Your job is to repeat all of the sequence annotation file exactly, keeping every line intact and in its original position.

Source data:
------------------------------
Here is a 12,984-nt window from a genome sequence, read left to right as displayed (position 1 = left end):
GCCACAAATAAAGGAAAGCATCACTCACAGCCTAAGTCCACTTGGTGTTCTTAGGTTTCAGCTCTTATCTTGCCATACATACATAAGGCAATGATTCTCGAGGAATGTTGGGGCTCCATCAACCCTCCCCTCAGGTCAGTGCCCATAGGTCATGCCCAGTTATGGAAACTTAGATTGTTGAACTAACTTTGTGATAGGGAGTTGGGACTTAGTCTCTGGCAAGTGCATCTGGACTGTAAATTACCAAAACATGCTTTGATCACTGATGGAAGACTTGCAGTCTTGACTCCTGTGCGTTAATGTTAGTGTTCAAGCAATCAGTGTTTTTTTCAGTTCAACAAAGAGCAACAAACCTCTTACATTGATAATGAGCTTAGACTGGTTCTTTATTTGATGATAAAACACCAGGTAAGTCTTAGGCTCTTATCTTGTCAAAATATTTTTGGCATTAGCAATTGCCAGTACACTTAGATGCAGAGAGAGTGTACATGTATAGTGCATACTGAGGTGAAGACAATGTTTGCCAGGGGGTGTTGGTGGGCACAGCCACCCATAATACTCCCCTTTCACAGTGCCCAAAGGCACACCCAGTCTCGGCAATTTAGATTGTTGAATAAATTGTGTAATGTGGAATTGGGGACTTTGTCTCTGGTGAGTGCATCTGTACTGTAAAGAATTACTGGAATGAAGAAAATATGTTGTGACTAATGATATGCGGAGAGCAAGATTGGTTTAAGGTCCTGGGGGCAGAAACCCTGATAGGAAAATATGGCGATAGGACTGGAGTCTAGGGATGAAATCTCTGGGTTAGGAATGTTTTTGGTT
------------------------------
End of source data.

Here is a 12,984-nt window from a genome sequence, read left to right as displayed (position 1 = left end):
GCCACAAATAAAGGAAAGCATCACTCACAGCCTAAGTCCACTTGGTGTTCTTAGGTTTCAGCTCTTATCTTGCCATACATACATAAGGCAATGATTCTCGAGGAATGTTGGGGCTCCATCAACCCTCCCCTCAGGTCAGTGCCCATAGGTCATGCCCAGTTATGGAAACTTAGATTGTTGAACTAACTTTGTGATAGGGAGTTGGGACTTAGTCTCTGGCAAGTGCATCTGGACTGTAAATTACCAAAACATGCTTTGATCACTGATGGAAGACTTGCAGTCTTGACTCCTGTGCGTTAATGTTAGTGTTCAAGCAATCAGTGTTTTTTTCAGTTCAACAAAGAGCAACAAACCTCTTACATTGATAATGAGCTTAGACTGGTTCTTTATTTGATGATAAAACACCAGGTAAGTCTTAGGCTCTTATCTTGTCAAAATATTTTTGGCATTAGCAATTGCCAGTACACTTAGATGCAGAGAGAGTGTACATGTATAGTGCATACTGAGGTGAAGACAATGTTTGCCAGGGGGTGTTGGTGGGCACAGCCACCCATAATACTCCCCTTTCACAGTGCCCAAAGGCACACCCAGTCTCGGCAATTTAGATTGTTGAATAAATTGTGTAATGTGGAATTGGGGACTTTGTCTCTGGTGAGTGCATCTGTACTGTAAAGAATTACTGGAATGAAGAAAATATGTTGTGACTAATGATATGCGGAGAGCAAGATTGGTTTAAGGTCCTGGGGGCAGAAACCCTGATAGGAAAATATGGCGATAGGACTGGAGTCTAGGGATGAAATCTCTGGGTTAGGAATGTTTTTGGTT